Birds are built to adapt. Swainson’s hawks famously migrate about 12,000 miles annually.
But some birds — educational avians at the Teton Raptor Center in particular — are homebodies. They like routine. Change can ruffle their feathers.
So when renovations required staff to move the center’s visually impaired red-tailed hawks to temporary enclosures in the north barn, they had some adjusting to do.
In this new space the perches were a few feet farther apart. The walls, too, were in different places.
“They would try to hit the perch and miss,” Education Director Becky Collier said, “or they would try to fly in a direction and hit the wall with their feet.”
But the center’s red-tailed hawks and screech owls, who didn’t eat or move around much at first in their new mews, did what birds do. They adapted.
Within 24 hours the hawks were finding their nests. In 72 hours the owls were eating again. The center’s patient birds — wild raptors, mostly, who were part of the move along with nine educational birds — also adjusted to the change fairly quickly. As wild animals in the Raptor Center’s care, they’re already out of their element.
And because they’re wild they’re also used to change. In their natural habitat, things change every day.
“Those birds have the capacity to find their way in a new situation,” Collier said.
The birds aren’t the only creatures who have been adapting to change at the Teton Raptor Center. Collier and the rest of the staff have also had to adjust to the renovation and the realities of the pandemic, which has put a moratorium on in-person education.
The Raptor Center is in the middle of a long-awaited (and long-debated) construction project intended to fluff up their ability to care for birds, teach about the Tetons’ avifauna and house employees. Despite the pandemic the project is on track.
Stabilizing the largest, northernmost Hardeman Barn, which is home to the birds’ temporary mews, is complete. Building the birds’ new homes (separate structures for the center’s patient and education populations) is moving along.
The center also plans to break ground on the flight barn in mid-summer, starting construction on a facility where rehabilitated raptors with large wingspans will be able to get some exercise before being released into the wild.
But while construction causes some disruption — it will take until 2022 for all projects to be completed — it’s something the center could plan for.
Suspending in-person education wasn’t.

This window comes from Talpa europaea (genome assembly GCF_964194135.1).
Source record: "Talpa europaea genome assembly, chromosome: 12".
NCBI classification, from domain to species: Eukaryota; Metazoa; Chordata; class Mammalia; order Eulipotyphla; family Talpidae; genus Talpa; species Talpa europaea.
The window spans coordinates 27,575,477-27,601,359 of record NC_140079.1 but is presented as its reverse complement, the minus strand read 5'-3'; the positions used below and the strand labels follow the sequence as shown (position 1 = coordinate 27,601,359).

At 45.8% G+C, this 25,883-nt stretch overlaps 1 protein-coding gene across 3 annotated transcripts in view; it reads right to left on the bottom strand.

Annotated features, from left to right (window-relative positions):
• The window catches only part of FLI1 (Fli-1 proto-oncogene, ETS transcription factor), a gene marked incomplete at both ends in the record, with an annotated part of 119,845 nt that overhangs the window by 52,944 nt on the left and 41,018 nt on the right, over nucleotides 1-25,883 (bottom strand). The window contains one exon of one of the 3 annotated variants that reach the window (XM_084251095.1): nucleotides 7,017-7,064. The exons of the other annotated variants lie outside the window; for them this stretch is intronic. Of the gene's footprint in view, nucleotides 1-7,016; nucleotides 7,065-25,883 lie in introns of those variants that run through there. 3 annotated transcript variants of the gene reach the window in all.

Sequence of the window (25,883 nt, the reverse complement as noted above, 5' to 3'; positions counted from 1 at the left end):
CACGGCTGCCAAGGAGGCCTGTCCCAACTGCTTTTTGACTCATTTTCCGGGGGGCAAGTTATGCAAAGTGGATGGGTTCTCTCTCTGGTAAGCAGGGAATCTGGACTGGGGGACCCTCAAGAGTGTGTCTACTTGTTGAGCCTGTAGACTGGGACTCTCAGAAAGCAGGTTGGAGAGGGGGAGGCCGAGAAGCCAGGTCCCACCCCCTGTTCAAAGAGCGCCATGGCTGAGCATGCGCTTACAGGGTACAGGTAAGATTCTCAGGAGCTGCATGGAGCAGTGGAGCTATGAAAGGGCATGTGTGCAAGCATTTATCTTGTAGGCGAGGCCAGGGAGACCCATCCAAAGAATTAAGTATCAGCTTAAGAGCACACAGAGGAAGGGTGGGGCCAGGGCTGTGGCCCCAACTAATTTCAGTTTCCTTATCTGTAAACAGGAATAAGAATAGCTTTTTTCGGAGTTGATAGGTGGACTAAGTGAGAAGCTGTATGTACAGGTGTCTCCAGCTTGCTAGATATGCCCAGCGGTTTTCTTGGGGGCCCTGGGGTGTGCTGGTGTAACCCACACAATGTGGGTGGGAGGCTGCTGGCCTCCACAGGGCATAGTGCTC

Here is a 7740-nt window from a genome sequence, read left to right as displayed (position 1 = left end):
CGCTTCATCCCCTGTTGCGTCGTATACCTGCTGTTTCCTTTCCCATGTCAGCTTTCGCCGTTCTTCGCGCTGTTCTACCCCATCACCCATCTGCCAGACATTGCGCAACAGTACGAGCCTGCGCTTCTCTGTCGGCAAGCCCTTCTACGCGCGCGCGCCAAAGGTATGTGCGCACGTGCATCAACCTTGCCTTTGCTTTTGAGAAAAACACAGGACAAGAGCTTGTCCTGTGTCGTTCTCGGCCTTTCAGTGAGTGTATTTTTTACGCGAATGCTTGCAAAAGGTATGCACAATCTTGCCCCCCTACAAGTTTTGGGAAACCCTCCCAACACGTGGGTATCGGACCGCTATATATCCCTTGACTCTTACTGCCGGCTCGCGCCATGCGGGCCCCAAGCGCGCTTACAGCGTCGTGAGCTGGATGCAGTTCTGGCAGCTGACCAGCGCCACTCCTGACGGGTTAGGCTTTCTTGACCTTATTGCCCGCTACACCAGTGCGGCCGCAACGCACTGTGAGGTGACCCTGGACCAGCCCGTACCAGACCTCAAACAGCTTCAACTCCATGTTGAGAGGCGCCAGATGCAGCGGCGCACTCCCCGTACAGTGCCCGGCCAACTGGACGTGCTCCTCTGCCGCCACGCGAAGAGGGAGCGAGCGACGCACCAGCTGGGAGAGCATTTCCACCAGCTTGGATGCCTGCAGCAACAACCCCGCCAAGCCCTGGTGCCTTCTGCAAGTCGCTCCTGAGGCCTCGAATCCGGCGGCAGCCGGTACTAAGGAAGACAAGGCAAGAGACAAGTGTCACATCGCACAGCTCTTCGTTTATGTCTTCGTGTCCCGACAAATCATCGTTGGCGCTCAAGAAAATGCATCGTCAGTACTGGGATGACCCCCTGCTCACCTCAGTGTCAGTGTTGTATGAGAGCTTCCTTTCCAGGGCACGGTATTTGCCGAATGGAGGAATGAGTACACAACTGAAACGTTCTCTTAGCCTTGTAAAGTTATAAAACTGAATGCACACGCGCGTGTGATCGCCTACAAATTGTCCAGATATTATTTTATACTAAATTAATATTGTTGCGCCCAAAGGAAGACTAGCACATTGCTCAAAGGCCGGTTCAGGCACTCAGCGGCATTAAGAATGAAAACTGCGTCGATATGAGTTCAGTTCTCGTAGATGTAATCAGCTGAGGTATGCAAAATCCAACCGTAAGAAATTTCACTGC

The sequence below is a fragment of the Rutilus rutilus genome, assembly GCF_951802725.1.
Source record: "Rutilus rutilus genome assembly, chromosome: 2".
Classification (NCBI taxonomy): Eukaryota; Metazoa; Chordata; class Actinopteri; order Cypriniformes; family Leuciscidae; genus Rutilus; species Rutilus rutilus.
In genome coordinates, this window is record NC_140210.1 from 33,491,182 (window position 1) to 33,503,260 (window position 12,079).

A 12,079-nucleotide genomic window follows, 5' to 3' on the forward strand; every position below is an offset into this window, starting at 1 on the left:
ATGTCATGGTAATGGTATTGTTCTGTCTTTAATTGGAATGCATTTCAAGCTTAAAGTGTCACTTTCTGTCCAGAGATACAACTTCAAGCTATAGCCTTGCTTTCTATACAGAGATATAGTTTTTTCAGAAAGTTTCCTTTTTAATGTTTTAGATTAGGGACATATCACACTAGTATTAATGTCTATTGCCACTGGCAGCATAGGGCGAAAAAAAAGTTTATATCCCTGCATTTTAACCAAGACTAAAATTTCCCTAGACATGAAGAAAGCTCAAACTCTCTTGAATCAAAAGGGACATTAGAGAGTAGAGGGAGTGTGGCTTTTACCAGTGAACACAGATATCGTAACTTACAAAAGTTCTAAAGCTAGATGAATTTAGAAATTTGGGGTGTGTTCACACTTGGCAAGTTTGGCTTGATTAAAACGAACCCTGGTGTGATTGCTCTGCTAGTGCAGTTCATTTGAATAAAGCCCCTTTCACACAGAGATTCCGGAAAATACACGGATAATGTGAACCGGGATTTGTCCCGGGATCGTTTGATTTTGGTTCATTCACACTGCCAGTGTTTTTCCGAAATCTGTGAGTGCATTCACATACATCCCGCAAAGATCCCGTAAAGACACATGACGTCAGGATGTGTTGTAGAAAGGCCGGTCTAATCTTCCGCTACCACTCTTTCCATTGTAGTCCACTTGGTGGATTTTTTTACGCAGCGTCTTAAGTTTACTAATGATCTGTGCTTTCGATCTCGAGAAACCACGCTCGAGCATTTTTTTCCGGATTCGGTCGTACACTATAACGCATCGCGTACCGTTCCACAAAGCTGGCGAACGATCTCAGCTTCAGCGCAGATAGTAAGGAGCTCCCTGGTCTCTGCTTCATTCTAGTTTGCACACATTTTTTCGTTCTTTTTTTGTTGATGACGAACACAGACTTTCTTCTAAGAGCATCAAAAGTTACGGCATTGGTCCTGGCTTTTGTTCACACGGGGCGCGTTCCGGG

Collier was in the middle of a five-week program with the Rendezvous Upper Elementary School in Driggs, Idaho, when the pandemic struck the Tetons.
“I had visited three times, and we had a great time,” she said.
There wasn’t a fourth visit.
The center’s volunteers, some of whom helped move the birds in the clinic, have since been asked to stay away. How staff is allowed on the property has also changed. People like Collier now split time between caring for the birds in shifts and working from home.
But the nonprofit didnt want to stop teaching people about things like how pellets, regurgitated leftovers from birds’ stomachs, are made.
“There’s no going back,” Executive Director Amy Brennan McCarthy said. “There is only moving forward.”
Rather than teaching people in person, staff has moved to showboating the birds online with more or less weekly virtual programs, allowing people to get up close and personal (albeit digitally) with the center’s facilities and fine feathered friends.
Last week the nonprofit gave a virtual tour of its rehabilitation clinic, which couldn’t be done in person. Collier dissected pellets on screen with families from as far away as Connecticut.
The center has also created a new fundraising program, Give A Hoot. People looking to donate a few bucks can have a staff member surprise their colleagues on a videoconference with a guest appearance by one of the educational owls.
And while it’s not ideal, making changes is going well.
“It was sort of this forced adaptation,” McCarthy said. “Our goal is to get birds in front of people, and we are still able to do that.”
Some of the adaptations are going to be temporary — like the Swainson’s hawk’s seasonal migration. Raptor Center staff expects to welcome visitors to their new facility with in-person tours once renovations are complete and restrictions are lifted. For now virtual tours will have to do.
Some changes that have been made, however, might be permanent, like the bony tubercle in the nostril of peregrine falcons, which helps control airflow during high-speed dives. Online programming could become a fixture of how the Raptor Center operates, as it allows the nonprofit to connect with people around the country.
“I hope we won’t lose our desire to reach out virtually,” Collier said. “In all of this chaos there is an opportunity for us to reach people across the nation without them being here permanently.”
McCarthy called it a silver lining. Rolling with the punches, she said, is something we can learn from birds.
“The natural world is doing that all the time,” she said. “I think this is kind of our moment as humans to follow suit.”